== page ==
A lot of animal articles have strayed like this, and include exotic cladistic or biological terms in the lead. We need to refocus.

Sbalfour (talk) 15:48, 2 December 2018 (UTC)

Wikipedia is an encyclopedia. It is not written as a child's first reader, not is it written for aliens who know nothing about Earth, but can somehow read English. It is also not a guidebook or textbook. It is written for people who can read English at least somewhat fluently. (See the Simple English Wikipedia] for a version of Wikipedia for people with a less fluent command of English.) We can safely assume that almost every person who can read this encyclopedia already has a grasp of the concept of "Elephant". Our target audience is people who can read English and are looking for additional information about elephants. - Donald Albury 16:58, 2 December 2018 (UTC)
Then there's the fact that problems arise when you attempt to cram the totality of the article into the lede. I mean, the article, itself, explains what elephants are, the lede simply introduces the topic.--Mr Fink (talk) 18:09, 2 December 2018 (UTC)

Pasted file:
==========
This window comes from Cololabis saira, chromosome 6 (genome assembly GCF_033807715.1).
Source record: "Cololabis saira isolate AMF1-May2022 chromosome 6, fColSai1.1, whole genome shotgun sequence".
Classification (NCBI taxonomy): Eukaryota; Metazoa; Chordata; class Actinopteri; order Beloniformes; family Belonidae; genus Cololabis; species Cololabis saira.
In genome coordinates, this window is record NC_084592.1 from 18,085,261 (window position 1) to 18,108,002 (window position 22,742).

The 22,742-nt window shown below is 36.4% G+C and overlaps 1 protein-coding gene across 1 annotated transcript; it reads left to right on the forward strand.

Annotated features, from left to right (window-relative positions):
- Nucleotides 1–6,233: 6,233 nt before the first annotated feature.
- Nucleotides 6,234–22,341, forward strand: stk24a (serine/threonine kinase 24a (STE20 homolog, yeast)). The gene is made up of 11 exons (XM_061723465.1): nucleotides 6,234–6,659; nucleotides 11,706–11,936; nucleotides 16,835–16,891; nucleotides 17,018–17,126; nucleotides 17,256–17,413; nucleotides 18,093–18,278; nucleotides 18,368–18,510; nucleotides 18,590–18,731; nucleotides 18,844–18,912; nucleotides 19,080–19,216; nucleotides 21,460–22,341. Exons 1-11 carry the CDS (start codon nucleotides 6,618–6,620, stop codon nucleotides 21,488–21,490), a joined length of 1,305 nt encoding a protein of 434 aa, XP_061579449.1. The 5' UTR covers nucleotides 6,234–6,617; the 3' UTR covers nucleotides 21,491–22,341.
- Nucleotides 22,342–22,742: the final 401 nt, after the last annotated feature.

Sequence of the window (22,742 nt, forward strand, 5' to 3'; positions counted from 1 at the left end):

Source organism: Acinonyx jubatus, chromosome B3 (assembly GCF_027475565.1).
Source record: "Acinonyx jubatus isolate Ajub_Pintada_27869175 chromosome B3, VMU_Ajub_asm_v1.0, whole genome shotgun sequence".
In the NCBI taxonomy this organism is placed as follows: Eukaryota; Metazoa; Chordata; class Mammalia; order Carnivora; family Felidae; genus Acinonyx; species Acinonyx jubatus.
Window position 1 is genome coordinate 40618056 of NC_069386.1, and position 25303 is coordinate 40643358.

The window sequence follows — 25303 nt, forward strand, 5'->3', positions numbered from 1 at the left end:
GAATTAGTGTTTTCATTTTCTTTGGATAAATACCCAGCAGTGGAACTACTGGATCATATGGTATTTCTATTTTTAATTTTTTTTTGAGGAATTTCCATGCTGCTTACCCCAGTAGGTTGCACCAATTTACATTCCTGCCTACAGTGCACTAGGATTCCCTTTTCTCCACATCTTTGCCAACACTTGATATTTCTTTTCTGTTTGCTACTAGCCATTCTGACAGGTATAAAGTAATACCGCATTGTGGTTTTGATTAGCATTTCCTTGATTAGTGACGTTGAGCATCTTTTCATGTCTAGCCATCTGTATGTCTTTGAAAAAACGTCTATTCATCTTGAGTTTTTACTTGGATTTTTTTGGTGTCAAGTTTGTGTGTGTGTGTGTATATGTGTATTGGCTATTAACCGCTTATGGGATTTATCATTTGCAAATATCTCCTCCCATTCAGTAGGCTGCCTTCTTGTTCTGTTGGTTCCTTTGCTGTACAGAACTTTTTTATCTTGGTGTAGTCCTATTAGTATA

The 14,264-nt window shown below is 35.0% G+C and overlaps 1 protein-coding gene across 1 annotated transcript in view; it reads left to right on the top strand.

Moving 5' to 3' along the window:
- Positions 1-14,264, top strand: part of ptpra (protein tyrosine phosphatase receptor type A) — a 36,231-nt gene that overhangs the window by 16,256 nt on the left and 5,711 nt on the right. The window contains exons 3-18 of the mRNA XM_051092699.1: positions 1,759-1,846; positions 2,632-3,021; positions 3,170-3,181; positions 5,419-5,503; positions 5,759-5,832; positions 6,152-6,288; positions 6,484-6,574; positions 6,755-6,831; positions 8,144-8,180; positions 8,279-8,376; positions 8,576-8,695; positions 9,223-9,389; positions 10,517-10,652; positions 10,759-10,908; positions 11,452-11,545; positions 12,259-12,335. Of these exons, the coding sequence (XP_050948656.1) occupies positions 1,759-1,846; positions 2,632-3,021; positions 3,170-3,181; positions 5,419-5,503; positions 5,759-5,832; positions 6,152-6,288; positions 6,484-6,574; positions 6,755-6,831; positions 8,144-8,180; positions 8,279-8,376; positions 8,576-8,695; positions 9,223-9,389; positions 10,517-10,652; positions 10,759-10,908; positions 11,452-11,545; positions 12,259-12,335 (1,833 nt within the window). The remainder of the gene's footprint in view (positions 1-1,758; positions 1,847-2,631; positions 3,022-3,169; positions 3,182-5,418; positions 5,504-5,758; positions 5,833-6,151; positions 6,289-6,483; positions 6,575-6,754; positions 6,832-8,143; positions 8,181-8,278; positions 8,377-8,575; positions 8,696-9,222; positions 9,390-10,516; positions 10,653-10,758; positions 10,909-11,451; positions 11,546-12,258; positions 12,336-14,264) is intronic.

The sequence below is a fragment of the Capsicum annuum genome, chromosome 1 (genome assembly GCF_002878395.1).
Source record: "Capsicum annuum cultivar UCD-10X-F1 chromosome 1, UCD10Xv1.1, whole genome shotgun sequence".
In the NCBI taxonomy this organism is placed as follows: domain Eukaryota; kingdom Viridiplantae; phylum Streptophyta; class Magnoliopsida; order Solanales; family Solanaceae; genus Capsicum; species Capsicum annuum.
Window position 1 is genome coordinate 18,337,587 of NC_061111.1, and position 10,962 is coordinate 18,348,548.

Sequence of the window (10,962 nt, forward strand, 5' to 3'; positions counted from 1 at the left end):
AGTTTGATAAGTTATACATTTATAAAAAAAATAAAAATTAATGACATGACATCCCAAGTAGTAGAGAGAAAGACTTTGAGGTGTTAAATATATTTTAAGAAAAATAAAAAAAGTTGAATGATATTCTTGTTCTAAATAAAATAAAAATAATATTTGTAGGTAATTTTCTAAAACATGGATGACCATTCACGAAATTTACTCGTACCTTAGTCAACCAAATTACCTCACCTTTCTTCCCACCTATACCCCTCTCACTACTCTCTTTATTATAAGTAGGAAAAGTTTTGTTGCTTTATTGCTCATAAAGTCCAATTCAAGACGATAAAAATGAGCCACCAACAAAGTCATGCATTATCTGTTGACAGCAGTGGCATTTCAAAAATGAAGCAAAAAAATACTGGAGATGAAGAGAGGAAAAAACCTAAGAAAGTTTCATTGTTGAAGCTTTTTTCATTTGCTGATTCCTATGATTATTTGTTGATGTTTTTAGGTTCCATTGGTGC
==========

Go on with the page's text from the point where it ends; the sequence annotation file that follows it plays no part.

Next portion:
The article seeks to fork itself away from articles with accepted and clear definitions to one based on 'common sense' and 'gut feelings', "they are just types of elephants", then awkwardly align itself to tangentially related sources to justify its existence and confound any AfD. This is how you make these assemblages of content that is, or ought to be, in other clearly defined articles; everything after these introductions is like a school project that copy pastes chunks of wikipedia content without constraint. Mention the sciencey-sounding paraphyletic for the bonus, lump in some images and tree diagrams, bingo, a good article that you had better not touch until it is featured and locked. cygnis insignis 18:52, 2 December 2018 (UTC)
I have no quarrel with wanting to redefine the lede to be more informative or descriptive in a reasonably concise manner, it's the Stephen Colbert mishugaas is what I have the blood feud with.--Mr Fink (talk) 05:25, 3 December 2018 (UTC)
@Apokryltaros: I don't know why I put my comment at what appears to be a reply to your own, it is just my general complaint about these articles. cygnis insignis 14:51, 3 December 2018 (UTC)
Understood. Plus, since we're here, there's also the problem of how much "defining what an elephant is" we need to juggle between Elephant and Elephantidae.--Mr Fink (talk) 21:57, 3 December 2018 (UTC)